> I think Alan's response has pretty much confirmed what I was saying. Alan has
> made it fairly clear that his real underlying concern is about a stealthy
> strategy to get org mode more intrinsically tied into Emacs and in the end,
> making it so critical to normal operation that everyone will be forced to 
> learn
> org mode regardless. I don't necessarily agree with such an argument, but 
> think
> having a debate around that would be more up-front and in some ways honest
> compared to what appear to be somewhat contrived alternative arguments about
> excessive key bindings and added complexity.

You've misread the situation.  My objections to org mode are almost
entirely due to its excessive complexity as measured by the number of key

[ .... ]

> With respect to ignorance, Alan made it quite clear he has not spent
> the time or effort to learn org mode, so he is ignorant about its
> operation and lacks any real understanding of its operation.

This is indeed the case.

> He has made assertions about the number of key bindings which are
> wildly over inflated .....

You have said this several times in your post without any justification.
There are 784 entries in the key index in org.info.  You're saying it's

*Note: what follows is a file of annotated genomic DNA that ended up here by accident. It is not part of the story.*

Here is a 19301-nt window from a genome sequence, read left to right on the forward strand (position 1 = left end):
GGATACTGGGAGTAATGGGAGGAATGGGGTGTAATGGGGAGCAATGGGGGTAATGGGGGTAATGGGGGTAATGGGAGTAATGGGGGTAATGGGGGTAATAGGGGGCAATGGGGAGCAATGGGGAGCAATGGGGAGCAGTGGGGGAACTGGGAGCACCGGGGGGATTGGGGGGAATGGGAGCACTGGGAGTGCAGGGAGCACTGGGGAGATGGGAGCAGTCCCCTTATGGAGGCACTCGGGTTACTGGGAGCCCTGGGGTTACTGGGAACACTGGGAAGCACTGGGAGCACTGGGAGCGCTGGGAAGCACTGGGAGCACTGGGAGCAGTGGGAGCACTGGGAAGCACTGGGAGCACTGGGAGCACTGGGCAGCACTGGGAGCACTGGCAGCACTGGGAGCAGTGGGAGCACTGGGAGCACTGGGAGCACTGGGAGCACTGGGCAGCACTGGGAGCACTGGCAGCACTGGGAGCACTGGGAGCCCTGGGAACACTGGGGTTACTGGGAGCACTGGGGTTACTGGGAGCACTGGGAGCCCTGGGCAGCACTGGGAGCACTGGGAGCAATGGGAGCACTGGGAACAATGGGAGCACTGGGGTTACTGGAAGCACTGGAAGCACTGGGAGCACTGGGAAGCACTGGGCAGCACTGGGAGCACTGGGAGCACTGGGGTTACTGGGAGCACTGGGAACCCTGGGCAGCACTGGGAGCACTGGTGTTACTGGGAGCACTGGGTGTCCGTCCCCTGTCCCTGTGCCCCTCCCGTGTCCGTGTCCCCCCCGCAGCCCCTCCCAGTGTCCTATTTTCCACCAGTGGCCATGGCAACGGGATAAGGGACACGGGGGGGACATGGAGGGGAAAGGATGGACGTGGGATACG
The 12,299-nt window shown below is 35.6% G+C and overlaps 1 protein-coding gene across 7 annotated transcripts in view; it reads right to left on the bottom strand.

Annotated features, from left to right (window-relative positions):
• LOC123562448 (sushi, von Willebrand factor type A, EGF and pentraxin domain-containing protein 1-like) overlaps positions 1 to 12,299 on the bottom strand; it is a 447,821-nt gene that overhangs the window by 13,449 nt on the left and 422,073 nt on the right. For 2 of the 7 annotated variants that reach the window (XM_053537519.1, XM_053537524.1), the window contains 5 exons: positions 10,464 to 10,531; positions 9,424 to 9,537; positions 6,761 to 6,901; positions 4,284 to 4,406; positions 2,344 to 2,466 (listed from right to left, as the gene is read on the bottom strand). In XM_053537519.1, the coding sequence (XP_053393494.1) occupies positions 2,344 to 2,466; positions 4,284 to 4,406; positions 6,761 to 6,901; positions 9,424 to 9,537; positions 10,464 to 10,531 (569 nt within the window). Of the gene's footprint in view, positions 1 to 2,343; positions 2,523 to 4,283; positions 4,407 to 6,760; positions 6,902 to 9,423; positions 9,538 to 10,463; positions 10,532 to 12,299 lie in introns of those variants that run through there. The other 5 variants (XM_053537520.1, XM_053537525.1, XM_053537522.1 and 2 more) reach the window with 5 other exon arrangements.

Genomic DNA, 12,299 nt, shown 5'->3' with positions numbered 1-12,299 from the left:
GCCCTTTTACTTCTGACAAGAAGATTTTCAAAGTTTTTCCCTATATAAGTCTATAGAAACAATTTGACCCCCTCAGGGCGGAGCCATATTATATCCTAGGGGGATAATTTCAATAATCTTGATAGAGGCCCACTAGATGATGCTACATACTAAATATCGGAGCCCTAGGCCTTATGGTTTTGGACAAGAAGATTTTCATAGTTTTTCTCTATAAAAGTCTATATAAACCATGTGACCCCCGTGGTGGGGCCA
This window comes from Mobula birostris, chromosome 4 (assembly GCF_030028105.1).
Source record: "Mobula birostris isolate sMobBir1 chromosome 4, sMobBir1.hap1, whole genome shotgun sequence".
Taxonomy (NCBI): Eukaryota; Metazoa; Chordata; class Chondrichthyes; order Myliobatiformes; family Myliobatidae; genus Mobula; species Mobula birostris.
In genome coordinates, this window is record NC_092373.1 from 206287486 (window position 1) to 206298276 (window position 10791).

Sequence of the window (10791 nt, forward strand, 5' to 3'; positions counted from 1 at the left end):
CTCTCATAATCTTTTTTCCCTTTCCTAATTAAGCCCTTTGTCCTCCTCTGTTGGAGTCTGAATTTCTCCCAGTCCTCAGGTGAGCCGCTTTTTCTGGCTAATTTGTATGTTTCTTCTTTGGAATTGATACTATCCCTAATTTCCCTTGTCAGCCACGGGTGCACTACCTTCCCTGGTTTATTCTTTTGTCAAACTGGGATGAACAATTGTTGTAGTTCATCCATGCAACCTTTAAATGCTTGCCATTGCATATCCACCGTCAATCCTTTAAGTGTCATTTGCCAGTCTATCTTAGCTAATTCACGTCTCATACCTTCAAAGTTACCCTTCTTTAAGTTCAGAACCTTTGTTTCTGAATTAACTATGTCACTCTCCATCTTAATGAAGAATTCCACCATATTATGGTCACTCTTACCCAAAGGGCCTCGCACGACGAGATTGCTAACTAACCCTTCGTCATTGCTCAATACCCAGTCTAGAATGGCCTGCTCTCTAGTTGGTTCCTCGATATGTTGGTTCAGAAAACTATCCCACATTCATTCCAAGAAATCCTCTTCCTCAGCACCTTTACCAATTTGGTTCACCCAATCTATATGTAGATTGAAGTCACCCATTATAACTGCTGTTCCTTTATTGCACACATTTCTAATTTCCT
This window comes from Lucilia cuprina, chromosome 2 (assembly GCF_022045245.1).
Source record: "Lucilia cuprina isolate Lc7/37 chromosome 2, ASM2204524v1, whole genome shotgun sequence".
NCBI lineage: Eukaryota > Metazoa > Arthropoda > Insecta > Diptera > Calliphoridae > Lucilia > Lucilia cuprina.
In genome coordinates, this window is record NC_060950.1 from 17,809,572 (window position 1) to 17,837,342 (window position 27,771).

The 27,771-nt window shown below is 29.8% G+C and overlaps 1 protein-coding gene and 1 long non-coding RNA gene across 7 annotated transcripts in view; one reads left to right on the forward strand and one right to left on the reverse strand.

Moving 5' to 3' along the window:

"wildly over inflated" to use this number, at least as a first estimate.
Why are you making such a counter intuitive claim without any

Eli counted around 230 bindings from C-h m.  It thus seems likely that on
average, an org mode key sequence is used for 3½ distinct functions.
This is not a good thing.

> .... and about required levels of complexity which simply would not be
> necessary with the org mode rendering of a read only buffer.

You're not saying that loading a RO readme.org would somehow only load a
small part of org mode, surely?

> In short, he has made a lot of assumptions about both the key bindings
> and complexity based on only a fairly cursory scan of the manual and
> very limited experience. 

And now you're trying to be patronising, but failing.  ;-)

Why do you make no attempt to explain why my assumptions are invalid?

> All that appears to have occurred here is that someone noted that
> packages often had a readme.org file and wondered if this should be
> translated into just a plain readme file. Someone else suggested we
> could have package descriptions render the readme.org file using org